Instructions 18 and 28 may be configured to determine proximity of one computing device to another computing device. The instructions may enable the computing device to broadcast content (e.g., an invitation) to join a proximate shared computing experience. Further, the instructions may enable the computing device to receive said invitation from another computing device. Further still, the instructions may enable the computing device to determine if it is proximate to another computing device based upon the received content, as described in more detail below. It will be appreciated that these instructions may be employed in connection with a proximity module, which may be a component of the computing device and/or a remote server, for example.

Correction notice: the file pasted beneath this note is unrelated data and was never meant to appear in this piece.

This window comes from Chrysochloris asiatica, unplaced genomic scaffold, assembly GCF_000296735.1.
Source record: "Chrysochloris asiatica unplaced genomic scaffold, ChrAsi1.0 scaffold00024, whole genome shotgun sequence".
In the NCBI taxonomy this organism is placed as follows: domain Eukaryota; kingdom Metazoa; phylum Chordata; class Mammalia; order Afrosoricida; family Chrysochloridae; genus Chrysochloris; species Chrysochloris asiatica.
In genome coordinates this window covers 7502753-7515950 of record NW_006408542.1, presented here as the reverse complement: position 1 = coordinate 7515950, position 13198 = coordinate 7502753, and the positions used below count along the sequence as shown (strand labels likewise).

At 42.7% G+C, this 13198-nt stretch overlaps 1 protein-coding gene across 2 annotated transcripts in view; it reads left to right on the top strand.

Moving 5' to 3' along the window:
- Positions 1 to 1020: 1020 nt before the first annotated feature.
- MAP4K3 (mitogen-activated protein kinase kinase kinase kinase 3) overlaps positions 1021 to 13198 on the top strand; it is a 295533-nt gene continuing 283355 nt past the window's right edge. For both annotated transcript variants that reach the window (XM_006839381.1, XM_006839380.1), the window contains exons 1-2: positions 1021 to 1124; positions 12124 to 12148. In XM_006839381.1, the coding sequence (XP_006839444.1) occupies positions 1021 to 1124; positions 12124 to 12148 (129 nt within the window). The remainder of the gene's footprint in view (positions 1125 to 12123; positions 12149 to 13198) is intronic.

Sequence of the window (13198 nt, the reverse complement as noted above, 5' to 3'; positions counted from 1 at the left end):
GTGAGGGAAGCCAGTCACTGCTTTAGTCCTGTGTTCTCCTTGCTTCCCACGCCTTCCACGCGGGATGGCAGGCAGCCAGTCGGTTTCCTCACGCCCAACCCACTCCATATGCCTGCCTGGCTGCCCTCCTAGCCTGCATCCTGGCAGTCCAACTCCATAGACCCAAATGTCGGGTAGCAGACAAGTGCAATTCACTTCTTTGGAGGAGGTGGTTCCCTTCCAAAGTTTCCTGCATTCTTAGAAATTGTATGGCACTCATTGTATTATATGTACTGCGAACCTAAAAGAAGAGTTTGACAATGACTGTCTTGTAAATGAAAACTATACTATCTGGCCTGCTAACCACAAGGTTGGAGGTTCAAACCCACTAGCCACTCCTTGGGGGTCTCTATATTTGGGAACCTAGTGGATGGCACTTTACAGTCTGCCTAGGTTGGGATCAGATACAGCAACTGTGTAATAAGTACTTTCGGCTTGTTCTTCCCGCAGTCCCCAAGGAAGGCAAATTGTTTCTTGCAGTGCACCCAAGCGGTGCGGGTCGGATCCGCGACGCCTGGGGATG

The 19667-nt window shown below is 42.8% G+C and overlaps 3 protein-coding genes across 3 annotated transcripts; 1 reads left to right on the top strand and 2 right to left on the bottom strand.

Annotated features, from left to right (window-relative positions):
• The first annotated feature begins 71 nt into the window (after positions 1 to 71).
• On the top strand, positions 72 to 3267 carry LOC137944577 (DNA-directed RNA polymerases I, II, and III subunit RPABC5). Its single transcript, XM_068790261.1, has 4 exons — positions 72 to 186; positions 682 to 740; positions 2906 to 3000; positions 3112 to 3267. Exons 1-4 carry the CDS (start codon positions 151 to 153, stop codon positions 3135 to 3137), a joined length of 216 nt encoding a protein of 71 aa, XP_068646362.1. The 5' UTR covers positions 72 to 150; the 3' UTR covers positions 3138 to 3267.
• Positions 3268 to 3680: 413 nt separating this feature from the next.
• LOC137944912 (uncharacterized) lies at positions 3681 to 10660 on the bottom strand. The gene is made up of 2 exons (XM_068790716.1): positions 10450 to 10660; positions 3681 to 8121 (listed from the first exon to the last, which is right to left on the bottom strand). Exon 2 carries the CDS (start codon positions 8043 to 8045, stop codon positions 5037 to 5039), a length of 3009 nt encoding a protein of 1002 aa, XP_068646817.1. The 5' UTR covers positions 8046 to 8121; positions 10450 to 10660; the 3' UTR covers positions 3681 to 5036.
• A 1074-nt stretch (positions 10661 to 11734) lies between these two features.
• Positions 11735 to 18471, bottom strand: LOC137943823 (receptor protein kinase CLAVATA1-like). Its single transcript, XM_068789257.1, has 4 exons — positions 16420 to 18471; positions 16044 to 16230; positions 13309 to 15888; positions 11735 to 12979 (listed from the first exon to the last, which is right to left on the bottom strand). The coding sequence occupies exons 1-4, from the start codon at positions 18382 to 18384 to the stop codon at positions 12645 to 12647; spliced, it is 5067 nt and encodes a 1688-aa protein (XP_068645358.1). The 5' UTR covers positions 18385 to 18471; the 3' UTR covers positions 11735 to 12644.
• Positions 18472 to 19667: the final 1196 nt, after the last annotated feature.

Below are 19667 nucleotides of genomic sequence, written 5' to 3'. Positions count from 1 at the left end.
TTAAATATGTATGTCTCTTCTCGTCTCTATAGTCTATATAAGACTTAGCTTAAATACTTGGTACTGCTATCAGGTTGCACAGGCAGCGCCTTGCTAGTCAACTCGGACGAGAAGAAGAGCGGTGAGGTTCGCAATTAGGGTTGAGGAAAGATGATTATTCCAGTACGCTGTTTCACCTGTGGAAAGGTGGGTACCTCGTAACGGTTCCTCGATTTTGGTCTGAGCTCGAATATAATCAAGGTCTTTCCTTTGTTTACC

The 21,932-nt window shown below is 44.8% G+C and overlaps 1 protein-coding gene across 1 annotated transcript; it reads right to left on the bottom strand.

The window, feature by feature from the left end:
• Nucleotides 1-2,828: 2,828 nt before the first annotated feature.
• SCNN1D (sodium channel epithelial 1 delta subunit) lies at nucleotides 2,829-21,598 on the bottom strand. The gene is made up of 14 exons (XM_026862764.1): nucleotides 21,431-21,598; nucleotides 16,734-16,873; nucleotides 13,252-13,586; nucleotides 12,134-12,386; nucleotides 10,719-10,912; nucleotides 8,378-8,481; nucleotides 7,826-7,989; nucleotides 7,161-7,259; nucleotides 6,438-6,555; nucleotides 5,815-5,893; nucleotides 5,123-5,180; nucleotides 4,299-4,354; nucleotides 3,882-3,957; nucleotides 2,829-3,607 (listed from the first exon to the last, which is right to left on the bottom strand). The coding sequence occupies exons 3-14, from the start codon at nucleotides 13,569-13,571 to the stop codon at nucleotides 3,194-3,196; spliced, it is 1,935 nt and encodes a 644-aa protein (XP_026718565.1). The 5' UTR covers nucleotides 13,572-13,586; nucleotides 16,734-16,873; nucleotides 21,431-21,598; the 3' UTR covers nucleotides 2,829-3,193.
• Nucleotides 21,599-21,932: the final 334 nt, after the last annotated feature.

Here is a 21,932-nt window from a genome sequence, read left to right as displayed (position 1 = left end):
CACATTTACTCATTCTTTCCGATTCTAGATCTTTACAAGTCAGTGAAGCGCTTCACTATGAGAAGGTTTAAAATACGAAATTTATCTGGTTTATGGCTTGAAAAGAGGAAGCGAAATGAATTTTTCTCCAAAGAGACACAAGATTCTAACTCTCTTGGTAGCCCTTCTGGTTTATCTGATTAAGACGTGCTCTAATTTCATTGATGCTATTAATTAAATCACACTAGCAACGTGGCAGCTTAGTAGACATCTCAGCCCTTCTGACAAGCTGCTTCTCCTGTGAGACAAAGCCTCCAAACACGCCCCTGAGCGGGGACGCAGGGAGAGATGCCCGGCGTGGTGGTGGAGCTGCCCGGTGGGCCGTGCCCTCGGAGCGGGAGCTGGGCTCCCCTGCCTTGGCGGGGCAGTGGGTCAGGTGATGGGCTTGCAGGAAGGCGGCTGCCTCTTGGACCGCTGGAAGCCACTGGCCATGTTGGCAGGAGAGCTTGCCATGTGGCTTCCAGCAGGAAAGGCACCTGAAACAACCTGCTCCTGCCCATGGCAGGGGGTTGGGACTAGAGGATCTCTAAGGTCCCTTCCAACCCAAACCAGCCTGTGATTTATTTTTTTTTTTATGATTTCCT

In addition, as best shown in FIG. 2, each of the interacting computing systems may include a motion subsystem (motion subsystems 32 and 42) capable of observing motion of a target object and, in response, interpreting the motion into commands used to control a connected computing system. More specifically, the figure shows a depth camera 34 capable of tracking motion and position of a human target 36 within capture volume 38. In one example, tracked motions are processed to yield associated changes in a 3D spatial model of the human target, e.g., as contained within data-holding subsystem 16 or 26. User motion and corresponding changes in the model are then used to control the connected computing system. For example, in a first-person virtual reality game, tracked motion of the human user can be used to move the “virtual user” through the virtual reality environment. As described in more detail below, depth camera 34 may be configured for motion capture and may be additionally configured for proximity detection. For example, depth camera 32 may be configured to receive a broadcasted video signature sent from another device.